Whether it is in an athletic or academic role, the primary concern is for the student’s safety.
With this in mind, San Diego City College has spent $12,000 on having the soccer field repaired, a small price to pay when you consider that the playing surface has been under tremendous strain for the past few years with all the activity that has taken place on it.
The previous semester the field was a cause of several injuries, mostly twisted ankles or knees.
The athletics department used to offer soccer as a class for beginners and intermediates. The field was in use every day for a number of hours, not including the fence jumpers out for a bit of weekend fun.
This year, because of the budget cuts, the field is only offered as an intercollegiate class. It is still is in use four hours a day, every day of the week.
The constant wear and tear left the field in an atrocious state, with major potholes, which hindered the flow of play.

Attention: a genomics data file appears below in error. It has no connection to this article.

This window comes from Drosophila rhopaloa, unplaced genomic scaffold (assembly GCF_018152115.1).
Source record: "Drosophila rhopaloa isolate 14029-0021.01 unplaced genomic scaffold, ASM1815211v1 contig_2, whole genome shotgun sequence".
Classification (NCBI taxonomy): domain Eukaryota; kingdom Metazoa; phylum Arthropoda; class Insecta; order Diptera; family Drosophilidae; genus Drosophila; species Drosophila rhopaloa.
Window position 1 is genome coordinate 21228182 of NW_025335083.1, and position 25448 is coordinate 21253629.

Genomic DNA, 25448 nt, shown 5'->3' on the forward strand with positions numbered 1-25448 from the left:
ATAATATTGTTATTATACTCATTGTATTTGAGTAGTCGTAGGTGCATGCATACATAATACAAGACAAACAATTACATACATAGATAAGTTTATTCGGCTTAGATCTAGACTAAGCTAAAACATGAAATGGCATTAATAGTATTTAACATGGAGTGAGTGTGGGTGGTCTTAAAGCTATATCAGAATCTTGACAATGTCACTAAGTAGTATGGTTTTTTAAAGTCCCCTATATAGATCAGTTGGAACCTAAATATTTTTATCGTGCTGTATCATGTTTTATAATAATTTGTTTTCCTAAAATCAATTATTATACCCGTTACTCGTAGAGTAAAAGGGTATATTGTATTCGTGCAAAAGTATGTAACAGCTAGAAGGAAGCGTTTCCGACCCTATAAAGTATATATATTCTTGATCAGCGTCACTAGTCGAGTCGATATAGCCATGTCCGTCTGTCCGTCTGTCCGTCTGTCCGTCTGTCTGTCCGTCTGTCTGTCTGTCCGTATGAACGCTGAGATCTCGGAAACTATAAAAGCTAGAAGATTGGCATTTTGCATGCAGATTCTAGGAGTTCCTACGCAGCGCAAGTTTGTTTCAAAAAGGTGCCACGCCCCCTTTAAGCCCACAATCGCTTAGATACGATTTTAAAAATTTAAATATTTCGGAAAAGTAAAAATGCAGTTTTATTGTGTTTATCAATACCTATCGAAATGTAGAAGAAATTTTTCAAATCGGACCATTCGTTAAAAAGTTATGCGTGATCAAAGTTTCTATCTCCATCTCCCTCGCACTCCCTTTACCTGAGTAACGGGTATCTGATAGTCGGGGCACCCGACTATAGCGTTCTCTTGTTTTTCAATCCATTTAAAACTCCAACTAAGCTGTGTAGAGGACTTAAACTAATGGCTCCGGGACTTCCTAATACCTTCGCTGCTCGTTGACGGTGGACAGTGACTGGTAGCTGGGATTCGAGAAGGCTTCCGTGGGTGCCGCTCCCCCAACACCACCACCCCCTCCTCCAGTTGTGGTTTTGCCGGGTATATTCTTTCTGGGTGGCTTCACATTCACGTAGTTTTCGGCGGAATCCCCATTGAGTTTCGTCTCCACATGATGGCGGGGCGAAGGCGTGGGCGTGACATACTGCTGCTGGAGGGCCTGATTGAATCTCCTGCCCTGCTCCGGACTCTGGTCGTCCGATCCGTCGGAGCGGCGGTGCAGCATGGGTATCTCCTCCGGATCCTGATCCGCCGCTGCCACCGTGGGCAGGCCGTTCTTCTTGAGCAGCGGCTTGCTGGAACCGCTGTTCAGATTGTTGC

On a number of occasions last year, with an open backfield and nothing but the goalkeeper to prevent scoring, the ball when put forward, would go flying in all directions.
The result of this has seen the school spend the money on having the playing surface laser-leveled and has had all the large holes filled in, and new sod lain in an area of over 60 yards in the middle of the field.
“It’s better than its been in the last couple of years,” said Coach Milton Hildago.
As Southern California is experiencing one of its worst droughts in years, and water restrictions have been implemented statewide the task of preparing the field is even more arduous. The banks and the area surrounding the field shall no longer be watered in an attempt to save money,.
The answer has come in the form of Calsense, an intriguing and intelligent piece of equipment that essentially has a water bucket on a pole and is connected to the internet, which in turn reads the weather and waters the field accordingly.
The grounds crew can fine tune Calsense to their desired specifications and correct the reading. Robert Lozares the grounds keeper said they “are watering it constantly and fertilizing the field every eight weeks”.